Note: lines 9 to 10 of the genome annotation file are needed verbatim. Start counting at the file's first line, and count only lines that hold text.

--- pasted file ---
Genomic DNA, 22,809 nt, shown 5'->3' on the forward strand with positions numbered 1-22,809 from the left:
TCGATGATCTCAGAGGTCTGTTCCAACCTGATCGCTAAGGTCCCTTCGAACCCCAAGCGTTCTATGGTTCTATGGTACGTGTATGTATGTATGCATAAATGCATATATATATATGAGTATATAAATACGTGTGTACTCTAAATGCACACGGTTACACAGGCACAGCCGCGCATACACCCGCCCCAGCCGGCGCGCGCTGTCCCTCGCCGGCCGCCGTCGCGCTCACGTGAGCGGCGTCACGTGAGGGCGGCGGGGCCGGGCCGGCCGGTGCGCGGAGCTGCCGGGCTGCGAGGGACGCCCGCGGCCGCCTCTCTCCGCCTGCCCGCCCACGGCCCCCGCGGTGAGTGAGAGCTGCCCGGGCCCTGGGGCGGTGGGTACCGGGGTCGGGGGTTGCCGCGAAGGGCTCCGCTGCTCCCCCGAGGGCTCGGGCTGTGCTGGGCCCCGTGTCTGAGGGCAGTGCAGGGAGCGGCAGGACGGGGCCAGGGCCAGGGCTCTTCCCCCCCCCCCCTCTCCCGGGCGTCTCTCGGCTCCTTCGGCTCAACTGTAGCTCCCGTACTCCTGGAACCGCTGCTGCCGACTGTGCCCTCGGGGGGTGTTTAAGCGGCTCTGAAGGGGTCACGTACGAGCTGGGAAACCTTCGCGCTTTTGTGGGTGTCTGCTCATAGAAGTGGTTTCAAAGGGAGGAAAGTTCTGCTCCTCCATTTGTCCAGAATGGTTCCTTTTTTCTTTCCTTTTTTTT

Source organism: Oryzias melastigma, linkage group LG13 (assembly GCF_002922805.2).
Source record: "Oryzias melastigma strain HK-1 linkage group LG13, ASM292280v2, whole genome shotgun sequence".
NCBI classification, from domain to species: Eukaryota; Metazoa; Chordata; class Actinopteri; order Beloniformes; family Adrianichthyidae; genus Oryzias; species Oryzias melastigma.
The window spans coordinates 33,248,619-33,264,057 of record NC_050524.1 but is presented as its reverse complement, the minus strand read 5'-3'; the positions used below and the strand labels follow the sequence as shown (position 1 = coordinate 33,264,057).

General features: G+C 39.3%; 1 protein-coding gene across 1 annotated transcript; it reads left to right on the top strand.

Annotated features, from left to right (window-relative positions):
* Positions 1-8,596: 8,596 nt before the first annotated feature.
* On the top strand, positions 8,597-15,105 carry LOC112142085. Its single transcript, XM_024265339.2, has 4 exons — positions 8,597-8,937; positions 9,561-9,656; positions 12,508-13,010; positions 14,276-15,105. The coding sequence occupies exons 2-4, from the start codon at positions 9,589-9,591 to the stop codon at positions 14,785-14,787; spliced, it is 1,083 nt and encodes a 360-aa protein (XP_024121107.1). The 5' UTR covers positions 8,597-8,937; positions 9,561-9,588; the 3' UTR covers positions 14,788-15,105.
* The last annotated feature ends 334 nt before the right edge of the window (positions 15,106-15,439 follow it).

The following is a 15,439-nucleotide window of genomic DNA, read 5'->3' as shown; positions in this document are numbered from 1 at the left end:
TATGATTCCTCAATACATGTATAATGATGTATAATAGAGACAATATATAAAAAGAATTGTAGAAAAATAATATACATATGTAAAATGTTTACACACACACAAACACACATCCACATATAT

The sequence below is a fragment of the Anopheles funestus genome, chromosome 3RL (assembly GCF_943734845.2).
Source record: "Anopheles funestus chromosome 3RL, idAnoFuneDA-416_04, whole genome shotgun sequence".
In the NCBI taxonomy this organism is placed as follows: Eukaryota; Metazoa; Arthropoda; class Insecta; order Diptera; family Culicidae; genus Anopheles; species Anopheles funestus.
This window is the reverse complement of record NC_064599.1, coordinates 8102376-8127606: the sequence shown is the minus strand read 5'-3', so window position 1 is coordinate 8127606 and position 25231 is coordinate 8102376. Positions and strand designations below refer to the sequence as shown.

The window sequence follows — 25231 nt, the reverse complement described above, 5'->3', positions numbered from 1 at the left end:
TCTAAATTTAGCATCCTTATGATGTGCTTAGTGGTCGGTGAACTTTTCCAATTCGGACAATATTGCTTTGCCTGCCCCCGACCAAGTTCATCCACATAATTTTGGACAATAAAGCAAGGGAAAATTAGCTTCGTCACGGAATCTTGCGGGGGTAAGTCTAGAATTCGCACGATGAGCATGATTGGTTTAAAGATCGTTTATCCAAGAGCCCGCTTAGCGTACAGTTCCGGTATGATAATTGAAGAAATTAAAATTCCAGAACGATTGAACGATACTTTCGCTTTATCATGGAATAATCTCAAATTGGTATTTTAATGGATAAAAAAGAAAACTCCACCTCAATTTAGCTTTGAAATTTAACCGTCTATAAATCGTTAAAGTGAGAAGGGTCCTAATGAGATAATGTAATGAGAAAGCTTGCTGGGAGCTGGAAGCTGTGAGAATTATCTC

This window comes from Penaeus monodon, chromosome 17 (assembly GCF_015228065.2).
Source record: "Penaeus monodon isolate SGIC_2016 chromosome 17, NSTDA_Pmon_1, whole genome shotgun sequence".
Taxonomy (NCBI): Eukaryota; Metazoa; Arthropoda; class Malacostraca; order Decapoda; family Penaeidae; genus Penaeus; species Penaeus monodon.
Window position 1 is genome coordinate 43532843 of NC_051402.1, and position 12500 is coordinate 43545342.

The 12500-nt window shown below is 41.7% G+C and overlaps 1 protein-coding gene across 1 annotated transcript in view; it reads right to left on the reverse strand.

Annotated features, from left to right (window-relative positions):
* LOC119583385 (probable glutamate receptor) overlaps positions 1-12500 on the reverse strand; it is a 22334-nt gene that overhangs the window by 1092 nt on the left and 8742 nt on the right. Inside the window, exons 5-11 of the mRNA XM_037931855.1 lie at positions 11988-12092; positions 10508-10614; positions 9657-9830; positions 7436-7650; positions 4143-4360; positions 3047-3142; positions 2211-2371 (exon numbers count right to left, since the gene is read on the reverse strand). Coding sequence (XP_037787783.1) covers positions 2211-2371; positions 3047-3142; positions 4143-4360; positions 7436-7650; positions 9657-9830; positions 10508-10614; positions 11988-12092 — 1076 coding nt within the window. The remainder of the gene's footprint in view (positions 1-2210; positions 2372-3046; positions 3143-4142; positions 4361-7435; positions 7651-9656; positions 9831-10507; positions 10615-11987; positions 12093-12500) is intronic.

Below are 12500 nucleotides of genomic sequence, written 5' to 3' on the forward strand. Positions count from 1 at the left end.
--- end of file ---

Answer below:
* Positions 1-8,596: 8,596 nt before the first annotated feature.
* On the top strand, positions 8,597-15,105 carry LOC112142085. Its single transcript, XM_024265339.2, has 4 exons — positions 8,597-8,937; positions 9,561-9,656; positions 12,508-13,010; positions 14,276-15,105. The coding sequence occupies exons 2-4, from the start codon at positions 9,589-9,591 to the stop codon at positions 14,785-14,787; spliced, it is 1,083 nt and encodes a 360-aa protein (XP_024121107.1). The 5' UTR covers positions 8,597-8,937; positions 9,561-9,588; the 3' UTR covers positions 14,788-15,105.